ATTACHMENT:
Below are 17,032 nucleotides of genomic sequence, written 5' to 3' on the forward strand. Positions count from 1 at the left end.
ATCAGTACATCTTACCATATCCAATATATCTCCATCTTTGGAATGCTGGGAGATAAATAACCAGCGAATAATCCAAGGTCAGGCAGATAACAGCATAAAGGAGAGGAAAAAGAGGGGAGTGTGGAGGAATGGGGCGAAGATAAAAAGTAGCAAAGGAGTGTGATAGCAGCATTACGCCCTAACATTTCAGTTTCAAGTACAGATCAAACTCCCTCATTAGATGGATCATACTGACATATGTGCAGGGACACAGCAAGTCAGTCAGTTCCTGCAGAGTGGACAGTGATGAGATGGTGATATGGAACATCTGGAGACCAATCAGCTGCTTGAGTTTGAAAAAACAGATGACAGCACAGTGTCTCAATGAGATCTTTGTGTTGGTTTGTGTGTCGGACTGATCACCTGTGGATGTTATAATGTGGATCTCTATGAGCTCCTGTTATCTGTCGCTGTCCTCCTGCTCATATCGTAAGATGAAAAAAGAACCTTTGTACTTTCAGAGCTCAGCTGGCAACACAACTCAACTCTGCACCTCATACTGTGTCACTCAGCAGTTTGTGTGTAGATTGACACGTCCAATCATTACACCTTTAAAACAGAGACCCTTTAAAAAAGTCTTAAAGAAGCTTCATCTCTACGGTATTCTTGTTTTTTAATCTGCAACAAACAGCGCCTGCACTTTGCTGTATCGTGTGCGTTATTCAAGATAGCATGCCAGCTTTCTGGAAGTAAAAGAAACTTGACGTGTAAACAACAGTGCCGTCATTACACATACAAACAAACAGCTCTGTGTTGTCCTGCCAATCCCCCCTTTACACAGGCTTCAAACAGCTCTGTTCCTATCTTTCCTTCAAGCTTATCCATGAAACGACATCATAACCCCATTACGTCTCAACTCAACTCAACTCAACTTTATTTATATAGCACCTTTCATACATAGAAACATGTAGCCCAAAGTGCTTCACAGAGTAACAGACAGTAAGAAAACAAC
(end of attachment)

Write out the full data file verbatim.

Below are 17,032 nucleotides of genomic sequence, written 5' to 3' on the forward strand. Positions count from 1 at the left end.
ATCAGTACATCTTACCATATCCAATATATCTCCATCTTTGGAATGCTGGGAGATAAATAACCAGCGAATAATCCAAGGTCAGGCAGATAACAGCATAAAGGAGAGGAAAAAGAGGGGAGTGTGGAGGAATGGGGCGAAGATAAAAAGTAGCAAAGGAGTGTGATAGCAGCATTACGCCCTAACATTTCAGTTTCAAGTACAGATCAAACTCCCTCATTAGATGGATCATACTGACATATGTGCAGGGACACAGCAAGTCAGTCAGTTCCTGCAGAGTGGACAGTGATGAGATGGTGATATGGAACATCTGGAGACCAATCAGCTGCTTGAGTTTGAAAAAACAGATGACAGCACAGTGTCTCAATGAGATCTTTGTGTTGGTTTGTGTGTCGGACTGATCACCTGTGGATGTTATAATGTGGATCTCTATGAGCTCCTGTTATCTGTCGCTGTCCTCCTGCTCATATCGTAAGATGAAAAAAGAACCTTTGTACTTTCAGAGCTCAGCTGGCAACACAACTCAACTCTGCACCTCATACTGTGTCACTCAGCAGTTTGTGTGTAGATTGACACGTCCAATCATTACACCTTTAAAACAGAGACCCTTTAAAAAAGTCTTAAAGAAGCTTCATCTCTACGGTATTCTTGTTTTTTAATCTGCAACAAACAGCGCCTGCACTTTGCTGTATCGTGTGCGTTATTCAAGATAGCATGCCAGCTTTCTGGAAGTAAAAGAAACTTGACGTGTAAACAACAGTGCCGTCATTACACATACAAACAAACAGCTCTGTGTTGTCCTGCCAATCCCCCCTTTACACAGGCTTCAAACAGCTCTGTTCCTATCTTTCCTTCAAGCTTATCCATGAAACGACATCATAACCCCATTACGTCTCAACTCAACTCAACTCAACTTTATTTATATAGCACCTTTCATACATAGAAACATGTAGCCCAAAGTGCTTCACAGAGTAACAGACAGTAAGAAAACAAC